- Affirm what surprises you, again in the same way Jesus affirmed the faith of the Roman Centurion, the Syrophonecian and the Samaritan woman.
- In particular, look for faith and humility. This includes the role not only of faith, but of the content of that faith. In all three examples, their “faith appears to include more than heart-felt hope or desperate concern.” (Jesus and the Religions: Retrieving a Neglected Example for a Multi-cultural World, 116). And so by implication, “Might examples of faith, humility, and insight, wherever they are found in the contemporary world, be affirmed by disciples today – even when they contrast less than favorable with their own.” (Jesus and the Religions: Retrieving a Neglected Example for a Multi-cultural World, 117-8).
- The exclusion of vengeance. For example, Jesus response to the Roman Centurion is a moment of love of enemy. Moving to other Gospel stories, one might note the rain falls on the just and the unjust, or the banquet parables which include, rather than exclude.
What is even more intriguing is an initial chapter in which Christ becomes an exegete. The focus is Luke 4:16-30, and how Jesus engages Scripture. Robinson concludes that there are fresh readings, new performances of Scripture as Biblical texts are encountered in the power of the Spirit. This opens up an exemplary Christology, in which the church reads for direction in how to live its life of witness in the world.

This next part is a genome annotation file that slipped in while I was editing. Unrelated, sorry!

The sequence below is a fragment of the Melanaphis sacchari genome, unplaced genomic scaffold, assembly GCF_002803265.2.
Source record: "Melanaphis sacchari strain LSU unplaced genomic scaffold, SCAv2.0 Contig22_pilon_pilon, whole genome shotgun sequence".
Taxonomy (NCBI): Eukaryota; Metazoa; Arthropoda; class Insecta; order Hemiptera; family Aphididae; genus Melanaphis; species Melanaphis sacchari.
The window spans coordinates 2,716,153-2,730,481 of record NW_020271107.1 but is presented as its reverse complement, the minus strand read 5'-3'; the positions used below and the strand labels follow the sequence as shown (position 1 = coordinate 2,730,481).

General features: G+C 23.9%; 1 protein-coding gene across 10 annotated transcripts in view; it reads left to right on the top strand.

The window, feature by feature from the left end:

All of which makes for a rich teaching resource.
Sunday, December 01, 2013
a haunted culture
The presence of Christianity continues to haunt our culture. Like above, in this 2013 poster advertising an Adelaide film festival. Or the lingering presence of “ritual” in very small type (Rewarding the ritual) in this October 2013 advertisement, fused with some fascinating reflection on male identity. Playful, irreverent, but still present.
Or this piece of theology, in a local coffee shop in June 2013, in which God is entwined with a creation narrative and mission. Once again, playful, irreverent, but still present.
Mieke Bal, the Dutch cultural theorist suggests three ways to understand these ongoing traces within western society.
- Christianity is present, making it impossible to think about cultural analysis without acknowledging the theological underpinning of the western world (and so the visual rifting of red-robed religious beings).
- Christianity is a cultural structure, informing the cultural imaginary whether people believe or not (and so words like ritual and worship remain)
- Christianity is just one of the structures, it is not the only cultural structure, nor the only religious structure that underpins who we are or have come to be (and so the work that people do with “God” will vary).
I’m reading and thinking about this in a more focused way, given I’m part of teaching a topic, Bible and culture, on the Flinders University campus this summer. The course is inviting us to explain the ongoing appropriation of Christian imagery in contemporary culture, the religious presence on film posters, the Bible references in movies as bizarre as Pulp Fiction, the fascination with church in the David Bowie Next day video.
A course for which we will need some accessories – prizes for the person who finds the most pop cultural references to Psalm 137 or O come, O come Emmanuel – prizes like Pulp Fiction Ezekiel reference Tshirts, buddy Jesus fridge magnets and God is a DJ henna tattoos.
Thursday, November 14, 2013
Bible and pop culture summer school intensive
Tuesday, November 12, 2013
the pain and peril of living in exile: a theological film review of White Lies